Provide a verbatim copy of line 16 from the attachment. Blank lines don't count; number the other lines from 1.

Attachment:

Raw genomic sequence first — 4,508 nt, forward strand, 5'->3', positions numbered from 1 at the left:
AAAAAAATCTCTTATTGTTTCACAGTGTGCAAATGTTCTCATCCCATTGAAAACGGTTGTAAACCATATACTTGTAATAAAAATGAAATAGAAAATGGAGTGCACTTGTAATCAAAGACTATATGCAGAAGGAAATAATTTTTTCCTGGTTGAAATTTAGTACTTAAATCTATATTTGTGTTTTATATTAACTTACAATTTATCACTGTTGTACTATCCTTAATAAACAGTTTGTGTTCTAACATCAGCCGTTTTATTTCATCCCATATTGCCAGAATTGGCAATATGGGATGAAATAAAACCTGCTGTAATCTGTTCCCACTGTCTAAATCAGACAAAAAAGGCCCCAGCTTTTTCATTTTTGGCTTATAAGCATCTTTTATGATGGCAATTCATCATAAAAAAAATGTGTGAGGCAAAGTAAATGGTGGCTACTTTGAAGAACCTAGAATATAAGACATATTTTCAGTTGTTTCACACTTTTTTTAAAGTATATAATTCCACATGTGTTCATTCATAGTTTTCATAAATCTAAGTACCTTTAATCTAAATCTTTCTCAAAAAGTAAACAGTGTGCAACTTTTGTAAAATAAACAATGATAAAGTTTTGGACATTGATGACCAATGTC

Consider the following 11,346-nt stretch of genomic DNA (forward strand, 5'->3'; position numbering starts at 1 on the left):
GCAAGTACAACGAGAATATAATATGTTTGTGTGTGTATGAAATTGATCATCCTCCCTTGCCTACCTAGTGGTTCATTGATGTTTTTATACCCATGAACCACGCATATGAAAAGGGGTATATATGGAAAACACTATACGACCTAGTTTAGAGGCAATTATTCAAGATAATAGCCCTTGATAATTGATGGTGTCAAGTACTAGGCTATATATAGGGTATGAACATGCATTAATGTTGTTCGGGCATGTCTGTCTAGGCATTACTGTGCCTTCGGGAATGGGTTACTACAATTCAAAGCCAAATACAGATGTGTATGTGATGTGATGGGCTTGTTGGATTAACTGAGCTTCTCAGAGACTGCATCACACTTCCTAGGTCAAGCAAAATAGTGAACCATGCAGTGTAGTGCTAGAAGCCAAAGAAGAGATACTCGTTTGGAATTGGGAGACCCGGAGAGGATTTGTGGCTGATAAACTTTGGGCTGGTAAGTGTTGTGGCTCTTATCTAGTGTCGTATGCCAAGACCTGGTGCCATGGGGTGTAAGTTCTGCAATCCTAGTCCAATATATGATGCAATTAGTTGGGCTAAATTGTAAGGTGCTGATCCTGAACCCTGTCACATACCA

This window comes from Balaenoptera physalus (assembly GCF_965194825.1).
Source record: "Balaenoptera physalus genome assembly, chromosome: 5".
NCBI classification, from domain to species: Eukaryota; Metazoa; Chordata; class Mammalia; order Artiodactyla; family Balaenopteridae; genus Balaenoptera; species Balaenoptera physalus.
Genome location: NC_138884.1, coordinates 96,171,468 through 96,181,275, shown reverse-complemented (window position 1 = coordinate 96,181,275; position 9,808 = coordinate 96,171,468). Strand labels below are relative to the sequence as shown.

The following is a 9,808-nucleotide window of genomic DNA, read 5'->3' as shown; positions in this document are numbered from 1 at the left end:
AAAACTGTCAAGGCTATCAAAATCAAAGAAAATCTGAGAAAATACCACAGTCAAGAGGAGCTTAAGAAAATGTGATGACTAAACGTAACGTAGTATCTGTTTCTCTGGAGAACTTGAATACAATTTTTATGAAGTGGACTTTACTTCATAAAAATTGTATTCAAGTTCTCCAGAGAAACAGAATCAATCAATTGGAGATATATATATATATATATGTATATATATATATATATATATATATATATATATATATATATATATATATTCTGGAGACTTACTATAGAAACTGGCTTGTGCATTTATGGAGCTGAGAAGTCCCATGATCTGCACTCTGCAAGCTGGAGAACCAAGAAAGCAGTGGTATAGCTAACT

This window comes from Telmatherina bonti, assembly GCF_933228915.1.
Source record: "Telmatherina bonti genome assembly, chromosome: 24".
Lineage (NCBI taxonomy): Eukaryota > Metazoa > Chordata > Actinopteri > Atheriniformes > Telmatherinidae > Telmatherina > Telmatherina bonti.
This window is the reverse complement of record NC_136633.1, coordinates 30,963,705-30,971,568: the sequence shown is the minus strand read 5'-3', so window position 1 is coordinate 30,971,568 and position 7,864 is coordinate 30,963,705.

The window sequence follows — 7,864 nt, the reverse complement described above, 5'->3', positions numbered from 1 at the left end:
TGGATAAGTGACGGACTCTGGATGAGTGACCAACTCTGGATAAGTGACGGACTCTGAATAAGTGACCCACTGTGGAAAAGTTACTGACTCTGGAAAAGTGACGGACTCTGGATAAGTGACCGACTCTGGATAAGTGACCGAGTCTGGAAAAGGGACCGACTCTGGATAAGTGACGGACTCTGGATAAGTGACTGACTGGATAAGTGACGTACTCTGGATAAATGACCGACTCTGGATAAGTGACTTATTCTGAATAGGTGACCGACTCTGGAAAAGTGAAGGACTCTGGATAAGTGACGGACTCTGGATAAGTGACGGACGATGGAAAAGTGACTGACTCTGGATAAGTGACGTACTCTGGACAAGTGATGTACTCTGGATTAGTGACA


TGGATAAGTGACGGACTCTGGATGAGTGACCAACTCTGGATAAGTGACGGACTCTGAATAAGTGACCCACTGTGGAAAAGTTACTGACTCTGGAAAAGTGACGGACTCTGGATAAGTGACCGACTCTGGATAAGTGACCGAGTCTGGAAAAGGGACCGACTCTGGATAAGTGACGGACTCTGGATAAGTGACTGACTGGATAAGTGACGTACTCTGGATAAATGACCGACTCTGGATAAGTGACTTATTCTGAATAGGTGACCGACTCTGGAAAAGTGAAGGACTCTGGATAAGTGACGGACTCTGGATAAGTGACGGACGATGGAAAAGTGACTGACTCTGGATAAGTGACGTACTCTGGACAAGTGATGTACTCTGGATTAGTGACA